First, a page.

We also wanted to use one type of light coloured timber for everything inside and outside. Floors, walls, window frames. We wanted it to look like it was carved out of one block of timber. I came across a miracle timber called Accoya which was the perfect candidate. It’s sustainable and incredibly stable and durable. It’s also soft and easy to work with. We tracked down a local supplier and luckily it was affordable, although it only came in large, thick sizes. Victor found a joiner who had it milled into floorboards, wall panelling, window frame members and we also used it for the external mesh screen framing. Aluminium was way too complex and expensive. Another advantage of the timber is that Victor could easily do it himself.

I used the BIM model to generate an array of cutting sheets for the window framing using custom timber profiles as specified by us in the milling process. It was then fabricated onsite and installed without issue. Same for the joinery.

While on a tram, I noticed how from the outside, the printed advertising film on the glass was opaque, but sitting next to it inside, appeared totally transparent, a combination of the dimmer light conditions inside and the little perforations in the print.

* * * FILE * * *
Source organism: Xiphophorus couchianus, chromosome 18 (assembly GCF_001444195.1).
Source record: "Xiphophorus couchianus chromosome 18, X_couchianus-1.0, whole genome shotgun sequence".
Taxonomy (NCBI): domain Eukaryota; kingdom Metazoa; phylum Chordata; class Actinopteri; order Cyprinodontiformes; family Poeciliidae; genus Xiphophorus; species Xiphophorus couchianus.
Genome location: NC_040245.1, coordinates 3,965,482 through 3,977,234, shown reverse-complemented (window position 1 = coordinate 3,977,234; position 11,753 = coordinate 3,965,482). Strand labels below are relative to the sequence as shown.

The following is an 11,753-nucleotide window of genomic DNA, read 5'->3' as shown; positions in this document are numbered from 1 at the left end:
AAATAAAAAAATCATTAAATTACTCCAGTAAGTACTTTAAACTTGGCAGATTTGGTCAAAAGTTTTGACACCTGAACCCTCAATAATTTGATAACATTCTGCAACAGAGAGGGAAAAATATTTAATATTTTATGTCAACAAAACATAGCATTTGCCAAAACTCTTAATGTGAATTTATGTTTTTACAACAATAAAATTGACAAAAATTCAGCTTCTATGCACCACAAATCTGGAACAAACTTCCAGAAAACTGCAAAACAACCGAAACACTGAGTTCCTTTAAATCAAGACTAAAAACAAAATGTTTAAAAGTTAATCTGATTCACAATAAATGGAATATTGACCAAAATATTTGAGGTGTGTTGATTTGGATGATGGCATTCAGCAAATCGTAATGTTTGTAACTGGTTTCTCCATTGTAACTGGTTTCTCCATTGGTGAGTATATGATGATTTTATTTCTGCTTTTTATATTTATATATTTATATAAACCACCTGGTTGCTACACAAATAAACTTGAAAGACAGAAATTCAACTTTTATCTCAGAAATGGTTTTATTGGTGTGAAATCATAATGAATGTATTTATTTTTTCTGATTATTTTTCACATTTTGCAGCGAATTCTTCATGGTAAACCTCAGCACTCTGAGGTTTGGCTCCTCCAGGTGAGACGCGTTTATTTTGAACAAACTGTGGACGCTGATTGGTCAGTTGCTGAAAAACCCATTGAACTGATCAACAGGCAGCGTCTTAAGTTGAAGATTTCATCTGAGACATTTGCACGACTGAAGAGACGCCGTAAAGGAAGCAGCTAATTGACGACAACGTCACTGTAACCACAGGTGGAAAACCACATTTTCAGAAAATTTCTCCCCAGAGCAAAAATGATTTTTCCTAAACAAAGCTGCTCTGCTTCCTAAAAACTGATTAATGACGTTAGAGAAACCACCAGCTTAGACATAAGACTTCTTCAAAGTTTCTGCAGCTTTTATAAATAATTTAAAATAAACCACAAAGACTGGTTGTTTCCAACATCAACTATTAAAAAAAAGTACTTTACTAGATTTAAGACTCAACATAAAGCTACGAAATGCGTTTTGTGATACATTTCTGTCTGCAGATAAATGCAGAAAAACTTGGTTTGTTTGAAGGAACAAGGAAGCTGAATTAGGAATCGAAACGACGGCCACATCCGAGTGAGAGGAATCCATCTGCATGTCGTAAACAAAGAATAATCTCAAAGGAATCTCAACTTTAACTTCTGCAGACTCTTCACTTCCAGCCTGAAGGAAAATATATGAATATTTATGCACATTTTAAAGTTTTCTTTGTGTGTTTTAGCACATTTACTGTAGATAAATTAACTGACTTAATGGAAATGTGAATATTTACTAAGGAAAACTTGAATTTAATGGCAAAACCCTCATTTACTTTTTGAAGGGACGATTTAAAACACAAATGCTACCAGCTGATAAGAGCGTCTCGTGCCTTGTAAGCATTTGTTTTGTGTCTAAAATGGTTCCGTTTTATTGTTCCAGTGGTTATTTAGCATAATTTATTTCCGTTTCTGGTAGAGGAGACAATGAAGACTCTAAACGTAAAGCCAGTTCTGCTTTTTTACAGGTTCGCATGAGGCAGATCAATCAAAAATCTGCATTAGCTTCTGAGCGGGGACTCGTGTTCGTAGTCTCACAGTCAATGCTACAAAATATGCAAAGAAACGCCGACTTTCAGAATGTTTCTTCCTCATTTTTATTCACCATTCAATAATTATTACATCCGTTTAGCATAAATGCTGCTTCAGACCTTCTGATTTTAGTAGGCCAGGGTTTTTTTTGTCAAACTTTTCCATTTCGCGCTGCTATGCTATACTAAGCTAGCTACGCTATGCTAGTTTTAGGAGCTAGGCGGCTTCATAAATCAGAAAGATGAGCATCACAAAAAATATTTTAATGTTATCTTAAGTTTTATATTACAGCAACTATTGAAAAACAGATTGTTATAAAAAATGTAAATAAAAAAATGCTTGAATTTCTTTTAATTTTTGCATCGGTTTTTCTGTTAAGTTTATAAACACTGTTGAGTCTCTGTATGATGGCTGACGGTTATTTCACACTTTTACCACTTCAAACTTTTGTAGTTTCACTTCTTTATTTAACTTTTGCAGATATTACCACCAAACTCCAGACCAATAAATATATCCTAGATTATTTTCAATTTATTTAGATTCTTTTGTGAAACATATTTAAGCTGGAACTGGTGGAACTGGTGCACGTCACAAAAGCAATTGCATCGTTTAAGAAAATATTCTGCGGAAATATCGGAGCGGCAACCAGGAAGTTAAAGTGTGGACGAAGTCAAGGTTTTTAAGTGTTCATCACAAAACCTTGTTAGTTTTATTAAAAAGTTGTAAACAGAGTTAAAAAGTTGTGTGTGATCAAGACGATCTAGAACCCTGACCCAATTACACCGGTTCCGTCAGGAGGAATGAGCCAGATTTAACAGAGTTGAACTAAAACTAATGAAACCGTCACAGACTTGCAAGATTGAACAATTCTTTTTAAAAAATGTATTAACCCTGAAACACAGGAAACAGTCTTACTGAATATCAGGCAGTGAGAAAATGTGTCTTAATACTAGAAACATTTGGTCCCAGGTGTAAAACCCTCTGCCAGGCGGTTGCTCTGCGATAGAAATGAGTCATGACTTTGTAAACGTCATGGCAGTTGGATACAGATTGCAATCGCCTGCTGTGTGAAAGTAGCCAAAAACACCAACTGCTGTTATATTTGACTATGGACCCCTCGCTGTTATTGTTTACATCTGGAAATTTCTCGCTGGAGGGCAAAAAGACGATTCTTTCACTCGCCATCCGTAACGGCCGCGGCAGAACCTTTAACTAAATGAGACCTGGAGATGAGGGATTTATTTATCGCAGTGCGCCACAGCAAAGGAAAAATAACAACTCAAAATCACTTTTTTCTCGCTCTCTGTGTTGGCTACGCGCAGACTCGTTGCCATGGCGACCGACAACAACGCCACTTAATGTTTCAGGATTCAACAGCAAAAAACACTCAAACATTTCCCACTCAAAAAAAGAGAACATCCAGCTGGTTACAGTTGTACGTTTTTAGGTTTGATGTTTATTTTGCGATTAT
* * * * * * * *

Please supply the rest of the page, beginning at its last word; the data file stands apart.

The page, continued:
Upon research of local mesh suppliers, I modelled various samples and ran them through sun studies and tested, through computer rendering what looking through them would be like. None of the samples were right. They were mostly too large and the small samples were too heavy and dense. I then spoke to the suppliers about customization of the sheets. Even if I wanted to pay the exorbitant rate for supposed retooling, they would not do such a small order. The response was similar with the polycarbonate, made overseas, which comes in very few sheet widths and needs an expensive proprietary framing system.

A barrier to affordable small residential projects is the lack of access to a large range of affordable or bespoke materials, due to the small quantities required and hence lack of customisation options. My experience in speaking with local suppliers invariably ends with perceptions of being a time waster.

The internet has opened up the complex network of global trade. Sites like Alibaba offer a window into this trade network. Within this vast network, it was not difficult to find a supplier who was more than willing to do a short custom run of expanded mesh for me. They’d never used their product for architectural cladding and were genuinely excited by this potential market.